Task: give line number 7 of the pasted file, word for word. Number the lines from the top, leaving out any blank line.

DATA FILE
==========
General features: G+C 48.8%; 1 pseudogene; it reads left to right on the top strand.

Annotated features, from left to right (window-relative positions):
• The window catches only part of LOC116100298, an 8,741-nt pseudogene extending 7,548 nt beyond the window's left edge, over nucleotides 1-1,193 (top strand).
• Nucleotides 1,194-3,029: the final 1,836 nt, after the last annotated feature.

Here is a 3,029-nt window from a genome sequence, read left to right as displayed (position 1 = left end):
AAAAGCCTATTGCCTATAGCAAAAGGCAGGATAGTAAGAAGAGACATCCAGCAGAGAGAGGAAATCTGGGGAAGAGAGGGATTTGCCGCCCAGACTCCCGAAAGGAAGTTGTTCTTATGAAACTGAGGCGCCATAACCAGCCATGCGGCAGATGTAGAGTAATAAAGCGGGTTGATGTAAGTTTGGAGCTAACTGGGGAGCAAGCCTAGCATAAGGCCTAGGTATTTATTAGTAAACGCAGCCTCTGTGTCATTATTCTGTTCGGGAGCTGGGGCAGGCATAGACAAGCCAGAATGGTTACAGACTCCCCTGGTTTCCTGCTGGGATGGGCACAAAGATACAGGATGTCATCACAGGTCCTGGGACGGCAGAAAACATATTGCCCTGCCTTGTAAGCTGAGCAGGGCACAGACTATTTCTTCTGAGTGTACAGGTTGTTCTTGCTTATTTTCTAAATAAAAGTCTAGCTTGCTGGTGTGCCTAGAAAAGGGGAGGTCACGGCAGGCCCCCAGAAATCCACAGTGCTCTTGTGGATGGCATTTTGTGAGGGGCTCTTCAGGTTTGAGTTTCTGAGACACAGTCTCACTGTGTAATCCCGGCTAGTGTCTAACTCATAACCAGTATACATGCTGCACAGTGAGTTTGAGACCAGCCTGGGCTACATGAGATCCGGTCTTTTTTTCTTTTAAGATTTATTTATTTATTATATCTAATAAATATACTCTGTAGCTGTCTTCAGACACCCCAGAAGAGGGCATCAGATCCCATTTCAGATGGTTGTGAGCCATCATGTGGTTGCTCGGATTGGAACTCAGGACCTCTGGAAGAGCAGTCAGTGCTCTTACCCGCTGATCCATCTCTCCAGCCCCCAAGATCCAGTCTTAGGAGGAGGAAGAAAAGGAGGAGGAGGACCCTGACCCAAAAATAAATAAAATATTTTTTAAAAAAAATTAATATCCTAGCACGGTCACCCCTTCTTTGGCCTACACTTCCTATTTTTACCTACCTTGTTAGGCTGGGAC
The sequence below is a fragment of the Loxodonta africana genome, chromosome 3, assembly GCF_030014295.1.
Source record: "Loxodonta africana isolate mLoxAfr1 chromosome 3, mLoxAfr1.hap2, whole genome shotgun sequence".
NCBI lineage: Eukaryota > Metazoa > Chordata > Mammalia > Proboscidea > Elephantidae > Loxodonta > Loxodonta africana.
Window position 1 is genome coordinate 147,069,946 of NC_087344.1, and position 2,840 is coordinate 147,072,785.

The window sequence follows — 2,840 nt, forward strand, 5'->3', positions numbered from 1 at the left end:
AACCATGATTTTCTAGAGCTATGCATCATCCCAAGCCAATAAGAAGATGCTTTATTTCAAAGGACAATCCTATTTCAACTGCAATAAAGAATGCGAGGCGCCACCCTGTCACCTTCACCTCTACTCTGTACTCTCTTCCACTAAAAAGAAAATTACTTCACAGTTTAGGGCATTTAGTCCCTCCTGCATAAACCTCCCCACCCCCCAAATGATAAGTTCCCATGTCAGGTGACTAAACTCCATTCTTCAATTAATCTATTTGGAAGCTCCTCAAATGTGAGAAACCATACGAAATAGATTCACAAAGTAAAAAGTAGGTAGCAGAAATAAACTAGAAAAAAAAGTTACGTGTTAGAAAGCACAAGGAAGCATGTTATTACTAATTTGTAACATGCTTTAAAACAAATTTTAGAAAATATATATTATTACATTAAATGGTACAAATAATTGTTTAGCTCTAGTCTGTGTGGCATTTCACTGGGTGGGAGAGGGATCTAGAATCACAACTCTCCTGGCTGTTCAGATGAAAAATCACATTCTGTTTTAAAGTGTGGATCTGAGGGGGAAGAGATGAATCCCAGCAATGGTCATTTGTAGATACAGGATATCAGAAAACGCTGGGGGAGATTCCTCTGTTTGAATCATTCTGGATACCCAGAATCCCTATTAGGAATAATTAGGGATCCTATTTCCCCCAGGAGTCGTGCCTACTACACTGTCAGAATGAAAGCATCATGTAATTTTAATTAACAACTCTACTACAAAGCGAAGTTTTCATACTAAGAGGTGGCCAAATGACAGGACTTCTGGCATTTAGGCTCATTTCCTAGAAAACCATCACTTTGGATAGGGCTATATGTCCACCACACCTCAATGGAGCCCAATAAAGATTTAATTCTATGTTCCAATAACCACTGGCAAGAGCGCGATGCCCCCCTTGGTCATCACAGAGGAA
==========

The sequence below is a fragment of the Loxodonta africana genome, chromosome 3, assembly GCF_030014295.1.